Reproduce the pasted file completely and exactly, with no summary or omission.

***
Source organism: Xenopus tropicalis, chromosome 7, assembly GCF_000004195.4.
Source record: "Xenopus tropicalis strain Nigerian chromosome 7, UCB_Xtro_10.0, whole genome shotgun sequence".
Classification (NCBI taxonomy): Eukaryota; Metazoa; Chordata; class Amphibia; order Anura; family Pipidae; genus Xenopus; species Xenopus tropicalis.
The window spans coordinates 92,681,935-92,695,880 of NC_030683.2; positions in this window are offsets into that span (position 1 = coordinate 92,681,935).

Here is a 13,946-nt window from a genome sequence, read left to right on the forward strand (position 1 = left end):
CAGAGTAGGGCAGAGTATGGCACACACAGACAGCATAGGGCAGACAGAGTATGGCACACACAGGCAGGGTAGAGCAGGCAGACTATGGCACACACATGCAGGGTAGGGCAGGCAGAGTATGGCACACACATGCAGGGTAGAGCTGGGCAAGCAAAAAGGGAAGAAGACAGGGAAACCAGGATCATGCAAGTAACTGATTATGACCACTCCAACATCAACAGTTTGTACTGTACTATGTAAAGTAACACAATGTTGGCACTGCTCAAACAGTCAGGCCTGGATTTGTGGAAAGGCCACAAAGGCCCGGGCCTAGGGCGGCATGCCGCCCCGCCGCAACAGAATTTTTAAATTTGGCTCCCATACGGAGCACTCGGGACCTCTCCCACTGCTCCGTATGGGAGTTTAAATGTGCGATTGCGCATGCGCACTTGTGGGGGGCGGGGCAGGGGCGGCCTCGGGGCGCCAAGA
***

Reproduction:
Source organism: Xenopus tropicalis, chromosome 7, assembly GCF_000004195.4.
Source record: "Xenopus tropicalis strain Nigerian chromosome 7, UCB_Xtro_10.0, whole genome shotgun sequence".
Classification (NCBI taxonomy): Eukaryota; Metazoa; Chordata; class Amphibia; order Anura; family Pipidae; genus Xenopus; species Xenopus tropicalis.
The window spans coordinates 92,681,935-92,695,880 of NC_030683.2; positions in this window are offsets into that span (position 1 = coordinate 92,681,935).

Here is a 13,946-nt window from a genome sequence, read left to right on the forward strand (position 1 = left end):
CAGAGTAGGGCAGAGTATGGCACACACAGACAGCATAGGGCAGACAGAGTATGGCACACACAGGCAGGGTAGAGCAGGCAGACTATGGCACACACATGCAGGGTAGGGCAGGCAGAGTATGGCACACACATGCAGGGTAGAGCTGGGCAAGCAAAAAGGGAAGAAGACAGGGAAACCAGGATCATGCAAGTAACTGATTATGACCACTCCAACATCAACAGTTTGTACTGTACTATGTAAAGTAACACAATGTTGGCACTGCTCAAACAGTCAGGCCTGGATTTGTGGAAAGGCCACAAAGGCCCGGGCCTAGGGCGGCATGCCGCCCCGCCGCAACAGAATTTTTAAATTTGGCTCCCATACGGAGCACTCGGGACCTCTCCCACTGCTCCGTATGGGAGTTTAAATGTGCGATTGCGCATGCGCACTTGTGGGGGGCGGGGCAGGGGCGGCCTCGGGGCGCCAAGA